Q&A with Maria De León, MD

What are some of the key differences in how Parkinson’s expresses itself between men and women?
It is naive to think that a complex progressive neurodegenerative disease such as Parkinson’s disease would not have different impact on individuals of varying ages and gender from a socioeconomic standpoint. However, aside from the fact that each individual’s social status in life (i.e., married vs. single, retired vs. employed, with children or not) plays an active role in how the disease impacts a person’s life the actual biology of gender may have a more crucial role in presentation and progression.
There is mounting evidence that key differences in presentation, progression of disease and even response to medications, depend on gender and hormonal status. We know that women have more depression and pain vs. men may have more behavioral issues including psychosis. Because we are not clear on the exact nature hormone status plays on disease, we are in process of investigating this via genetic studies coupled with survey delineating hormonal status – would it be similar to findings regarding dementia/ Alzheimer’s, heart disease and stroke where women are protected during childbearing years. However as women enter menopause the neuroprotective effect appears to wane such that their risk for contracting these diseases equals or even surpasses that of that of men. Women appear also to have more side effects with medication such as dyskinesias, perhaps because doses based on studies done primarily on men but also perhaps because men have less fat and higher metabolism. Hormones also play a role not just on amount of fat but distribution in the body.
What do we know about the effects on the fetus of mothers with PD?
As far as we know from the limited available data reproduction and fetus status / development is not impacted by disease, however this is not to say that the medications used to treat PD may not have a harmful impact. We do have some insight that pregnancy may trigger onset of disease. Certainly being pregnant may worsen disease because of hormone status but also decreases a capacity to take medications even after delivery since many pass through milk while breastfeeding.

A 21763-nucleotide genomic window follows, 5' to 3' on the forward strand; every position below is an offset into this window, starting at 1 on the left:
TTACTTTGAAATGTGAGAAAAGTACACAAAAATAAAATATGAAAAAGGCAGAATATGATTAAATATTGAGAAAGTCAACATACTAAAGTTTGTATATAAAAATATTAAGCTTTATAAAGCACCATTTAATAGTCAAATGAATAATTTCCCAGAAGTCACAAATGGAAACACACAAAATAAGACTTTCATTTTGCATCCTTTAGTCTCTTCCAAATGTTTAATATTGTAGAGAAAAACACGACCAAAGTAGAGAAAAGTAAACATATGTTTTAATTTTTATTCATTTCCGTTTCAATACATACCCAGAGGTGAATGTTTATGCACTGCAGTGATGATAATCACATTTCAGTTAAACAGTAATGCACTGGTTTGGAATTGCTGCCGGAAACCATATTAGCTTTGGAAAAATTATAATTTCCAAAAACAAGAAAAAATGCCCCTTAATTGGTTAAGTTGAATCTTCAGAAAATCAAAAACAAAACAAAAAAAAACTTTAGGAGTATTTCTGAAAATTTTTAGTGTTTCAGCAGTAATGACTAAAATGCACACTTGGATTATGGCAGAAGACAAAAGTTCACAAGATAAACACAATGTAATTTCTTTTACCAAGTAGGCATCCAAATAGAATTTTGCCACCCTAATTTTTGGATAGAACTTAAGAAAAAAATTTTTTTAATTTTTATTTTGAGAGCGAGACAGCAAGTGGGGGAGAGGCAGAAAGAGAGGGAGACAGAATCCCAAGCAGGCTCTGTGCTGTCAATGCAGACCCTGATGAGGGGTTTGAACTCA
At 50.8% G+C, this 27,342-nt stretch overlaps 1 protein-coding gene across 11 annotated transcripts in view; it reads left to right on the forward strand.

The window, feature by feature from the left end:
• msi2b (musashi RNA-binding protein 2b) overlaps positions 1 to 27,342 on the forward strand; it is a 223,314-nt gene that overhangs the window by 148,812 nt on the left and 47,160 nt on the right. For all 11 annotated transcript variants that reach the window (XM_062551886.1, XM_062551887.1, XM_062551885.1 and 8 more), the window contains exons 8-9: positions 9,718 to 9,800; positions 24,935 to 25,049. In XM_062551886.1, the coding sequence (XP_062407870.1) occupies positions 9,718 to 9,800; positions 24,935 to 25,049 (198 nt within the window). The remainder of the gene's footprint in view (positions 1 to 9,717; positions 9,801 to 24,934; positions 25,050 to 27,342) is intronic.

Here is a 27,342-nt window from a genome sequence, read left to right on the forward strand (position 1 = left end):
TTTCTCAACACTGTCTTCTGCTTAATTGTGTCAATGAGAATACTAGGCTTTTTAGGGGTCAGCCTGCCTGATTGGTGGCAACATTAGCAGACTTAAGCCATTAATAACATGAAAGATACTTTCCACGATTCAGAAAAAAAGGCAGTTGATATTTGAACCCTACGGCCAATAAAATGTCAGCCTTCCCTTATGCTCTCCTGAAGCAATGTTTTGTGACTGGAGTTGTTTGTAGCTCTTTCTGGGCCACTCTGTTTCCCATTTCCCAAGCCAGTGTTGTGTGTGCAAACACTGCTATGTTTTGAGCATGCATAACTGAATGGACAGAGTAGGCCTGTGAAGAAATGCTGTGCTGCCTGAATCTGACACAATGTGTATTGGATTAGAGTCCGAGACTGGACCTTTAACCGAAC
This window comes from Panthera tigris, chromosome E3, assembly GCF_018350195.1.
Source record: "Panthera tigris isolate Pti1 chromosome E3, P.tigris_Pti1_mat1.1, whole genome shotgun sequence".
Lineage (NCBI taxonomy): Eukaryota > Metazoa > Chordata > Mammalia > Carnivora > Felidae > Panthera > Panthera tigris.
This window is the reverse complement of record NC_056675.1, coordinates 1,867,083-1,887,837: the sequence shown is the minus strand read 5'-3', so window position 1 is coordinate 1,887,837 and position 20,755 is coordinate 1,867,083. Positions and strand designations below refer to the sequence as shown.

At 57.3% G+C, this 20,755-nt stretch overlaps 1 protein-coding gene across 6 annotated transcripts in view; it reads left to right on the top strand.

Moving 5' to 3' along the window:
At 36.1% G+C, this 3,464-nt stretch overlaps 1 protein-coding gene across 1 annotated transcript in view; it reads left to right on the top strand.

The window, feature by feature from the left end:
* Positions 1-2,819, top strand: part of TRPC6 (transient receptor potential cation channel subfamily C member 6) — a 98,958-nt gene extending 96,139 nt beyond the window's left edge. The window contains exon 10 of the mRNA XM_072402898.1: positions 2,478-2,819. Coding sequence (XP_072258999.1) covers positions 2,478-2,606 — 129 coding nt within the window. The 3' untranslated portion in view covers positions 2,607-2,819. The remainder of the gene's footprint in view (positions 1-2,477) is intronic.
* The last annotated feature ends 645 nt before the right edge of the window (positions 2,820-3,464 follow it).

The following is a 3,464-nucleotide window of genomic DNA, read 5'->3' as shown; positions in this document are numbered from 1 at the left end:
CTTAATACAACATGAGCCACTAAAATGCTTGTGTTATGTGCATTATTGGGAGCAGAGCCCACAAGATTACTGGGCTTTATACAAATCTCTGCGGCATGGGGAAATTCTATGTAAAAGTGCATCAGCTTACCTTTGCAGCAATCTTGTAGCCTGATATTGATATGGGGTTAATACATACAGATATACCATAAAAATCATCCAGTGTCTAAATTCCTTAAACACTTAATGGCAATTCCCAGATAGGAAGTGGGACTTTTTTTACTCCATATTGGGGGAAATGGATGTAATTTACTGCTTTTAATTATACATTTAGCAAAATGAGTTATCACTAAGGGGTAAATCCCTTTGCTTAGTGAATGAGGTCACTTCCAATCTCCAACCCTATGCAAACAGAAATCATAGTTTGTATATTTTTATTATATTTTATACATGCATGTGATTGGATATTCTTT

How does gender bias in medicine impact the effective treatment of women with PD?
There is still unfortunately an inherent bias that occurs in diagnosing women, particularly those of ethnic background – perhaps because in countries where women are treated as second-class citizens or male dominating women have developed traits characteristics to demand attention commonly regarded in medicine especially among older physicians as histrionic or hysterical. Now compound this with fact that until recently doctors were mostly male and way of disseminating information in medicine is based on “seeing one and teaching one“ and when we have a disease that for centuries has been deemed to be mostly affecting older men, seeing a young woman with a possible diagnosis of PD can be easily overlooked if one does not keep an open mind resulting on a delayed diagnosis on average of 2-3 years.
How does PD reveal the hidden artistic talents of some patients?
Creativity has been an issue often talked about in those with Parkinson’s disease but considering that many famous artists many of whom had severe neurological disease implies that creativity maybe a result of the remapping, restructuring of our brains as it tries to cope with those parts injured or involved – we also know that particular areas of the brain when stimulated exteriorly with electrodes or after being stricken by lightening can improve creativity.
Could you elaborate on the idea that the side effects of the medication used to treat Parkinson’s can sometimes be worse than the disease?
Many have said that sometimes the treatment is worse than the cure for what ails us. All medications whether natural or synthetic because foreign to our bodies have potential to cause a harmful reaction. The goal of treatment is to find the maximum positive effect with the minimal disruption to our organism ie least side effects – we must look at the risk benefit ratio – the goal is to improve or maintain quality of life.
What advice do you have for a caretaker so that he/she does not get overwhelmed or lose him/herself in caring for another?
The best advice I can give to those in caregiver role is to think of it as a marathon rather than a sprint / to continue to make plans and have goals with the patient as well as individual dreams and goals. Allow the patients to be independent and active, and lend a hand only if needed, because there will be a time when the role will requiere 24 hour 7 day a week care. You don’t want to be burned out by the time this happens or worse no longer involved with loved ones care. You’ve got to pace yourself prioritize things ask for help and take time for yourself as well – discuss with patient long term-goals and wishes.

Maria De León

Maria L. De León M.D., is a fellowship trained movement disorder specialist as well as an avid research advocate. Over the ...more